Veteran elementary school teacher Donna Cortright said she was first inspired to dress up after taking IMSE’s OG training several years ago. In her more than 30 years of teaching, Cortright has never found a literacy approach as effective as OG — and she says part of the success is a willingness to think outside the box.

“Orton-Gillingham lets me be creative,” she said, adding that 80 percent of her students grasped “C” after she donned her cape. “… I’ll be Captain Candy as long as it takes. And it’s a lot of fun, too.”

• Read more: Special Ed Teacher Says IMSE’s OG Training Changed Her Life
• Read more: Indiana Third-Grader Reads Nearly Four Times Faster After Teacher Uses IMSE’s Orton-Gillingham Method
• Read more: Secret To Top-Rated Colorado School’s Boost In Literacy Due To New Teaching Training Program, Officials Say

 

4. School and District Support with Dedicated Leadership

Michigan’s new “Third Grade Guarantee” law, set to go into effect for the 2019-20 school year, stops third-graders who don’t meet grade-level reading standards from advancing to the fourth grade. Thousands of children could repeat the school year.

At The James and Grace Lee Boggs School in Detroit, Mich., administrators took a proactive approach by enrolling teachers in IMSE’s OG training. Kids now receive OG instruction during small group, whole class and differentiated instructional settings — which teachers say creates a consistent, systematic foundation that gives students a strong toolkit to ensure grade-level proficiency.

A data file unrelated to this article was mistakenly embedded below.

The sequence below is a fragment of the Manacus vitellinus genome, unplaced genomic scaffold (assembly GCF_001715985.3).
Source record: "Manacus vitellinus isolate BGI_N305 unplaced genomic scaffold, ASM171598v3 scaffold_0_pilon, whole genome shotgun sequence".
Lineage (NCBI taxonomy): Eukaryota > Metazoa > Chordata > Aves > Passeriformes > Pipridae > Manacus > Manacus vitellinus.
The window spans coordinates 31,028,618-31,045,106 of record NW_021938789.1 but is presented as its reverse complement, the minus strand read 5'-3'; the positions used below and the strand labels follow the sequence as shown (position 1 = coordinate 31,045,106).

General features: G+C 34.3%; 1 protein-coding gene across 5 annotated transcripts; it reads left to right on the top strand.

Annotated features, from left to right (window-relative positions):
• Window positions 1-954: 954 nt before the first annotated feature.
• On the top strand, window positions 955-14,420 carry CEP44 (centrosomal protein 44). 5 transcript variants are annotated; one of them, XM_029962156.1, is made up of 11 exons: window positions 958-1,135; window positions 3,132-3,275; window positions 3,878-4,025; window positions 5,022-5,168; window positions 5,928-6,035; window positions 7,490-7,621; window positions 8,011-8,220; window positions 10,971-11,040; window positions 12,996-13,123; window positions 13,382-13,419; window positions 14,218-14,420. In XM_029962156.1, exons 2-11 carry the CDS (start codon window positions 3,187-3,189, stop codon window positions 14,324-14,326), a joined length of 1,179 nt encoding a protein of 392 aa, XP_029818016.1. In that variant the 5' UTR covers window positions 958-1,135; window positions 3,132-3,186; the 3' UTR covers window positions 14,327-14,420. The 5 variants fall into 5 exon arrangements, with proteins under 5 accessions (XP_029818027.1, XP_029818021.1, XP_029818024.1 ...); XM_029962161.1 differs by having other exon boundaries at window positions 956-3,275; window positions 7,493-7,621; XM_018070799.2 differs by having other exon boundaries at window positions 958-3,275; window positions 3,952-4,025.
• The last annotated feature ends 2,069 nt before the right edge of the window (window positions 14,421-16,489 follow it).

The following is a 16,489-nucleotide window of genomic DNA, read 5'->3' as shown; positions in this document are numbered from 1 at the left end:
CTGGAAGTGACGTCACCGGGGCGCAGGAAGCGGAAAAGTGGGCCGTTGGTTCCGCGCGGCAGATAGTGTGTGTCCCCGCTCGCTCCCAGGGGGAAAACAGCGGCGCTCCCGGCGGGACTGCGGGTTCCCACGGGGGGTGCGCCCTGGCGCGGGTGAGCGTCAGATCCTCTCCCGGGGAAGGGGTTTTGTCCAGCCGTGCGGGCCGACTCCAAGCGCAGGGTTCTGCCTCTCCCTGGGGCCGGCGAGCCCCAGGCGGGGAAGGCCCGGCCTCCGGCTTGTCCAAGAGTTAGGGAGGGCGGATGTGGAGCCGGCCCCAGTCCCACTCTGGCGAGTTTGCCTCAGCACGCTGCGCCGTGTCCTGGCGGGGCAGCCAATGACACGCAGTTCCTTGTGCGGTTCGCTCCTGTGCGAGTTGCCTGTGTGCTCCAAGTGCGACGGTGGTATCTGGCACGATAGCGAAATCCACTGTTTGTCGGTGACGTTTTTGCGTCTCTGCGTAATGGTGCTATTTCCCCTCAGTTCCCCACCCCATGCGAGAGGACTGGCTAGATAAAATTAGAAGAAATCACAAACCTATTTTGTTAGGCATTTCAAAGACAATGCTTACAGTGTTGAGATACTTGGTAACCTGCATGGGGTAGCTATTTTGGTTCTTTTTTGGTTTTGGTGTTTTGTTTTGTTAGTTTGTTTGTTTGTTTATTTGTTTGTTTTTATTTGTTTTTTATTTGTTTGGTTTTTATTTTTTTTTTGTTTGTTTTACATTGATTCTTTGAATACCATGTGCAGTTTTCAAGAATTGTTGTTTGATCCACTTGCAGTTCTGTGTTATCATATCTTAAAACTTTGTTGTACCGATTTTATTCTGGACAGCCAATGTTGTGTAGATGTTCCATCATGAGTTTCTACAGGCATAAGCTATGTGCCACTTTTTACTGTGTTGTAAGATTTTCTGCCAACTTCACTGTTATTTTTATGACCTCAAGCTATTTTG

“Giving our teachers a common language, across our whole staff … that’s a huge part of IMSE’s Orton-Gillingham work that we like,” said Liz Kirk, the school’s Multi-Tiered Systems of Support coordinator.

• Read more: As Michigan Grapples With Literacy Rates, This Detroit School Tries Something New
• Read more: Orton-Gillingham and Technology Intersect at this Atlanta School
• Read more: Creating a School-wide IMSE OG Culture Takes Literacy to the Next Level at this New Jersey School

 

5. Commitment to Ongoing Support

In Evergreen, Colo., it wasn’t enough for Principal Peggy Miller to ensure all of her classroom teachers were trained in IMSE’s OG. The administrator was so impressed by the training’s immediate results that she also signed up art, gym and music teachers for OG courses.

Her schools, Bergen Valley and Bergen Meadows, were already two of the top-rated in the state. But as awareness around literacy rates and dyslexia rose in Colorado, Miller dove into her students’ data to see where improvements could be made. The result? “Amazing.”

Teachers who took OG training came back feeling refreshed and more knowledgeable than ever: “They said, ‘I get it now, I understand.’ So we’re going to send more teachers to the Intermediate training.”

• Read more: Secret To Top-Rated Colorado School’s Boost In Literacy Due To New Teaching Training Program, Officials Say
• Read more: IMSE Chosen As Literacy Instruction Partner For Arkansas’ New R.I.S.E. Literacy Initiative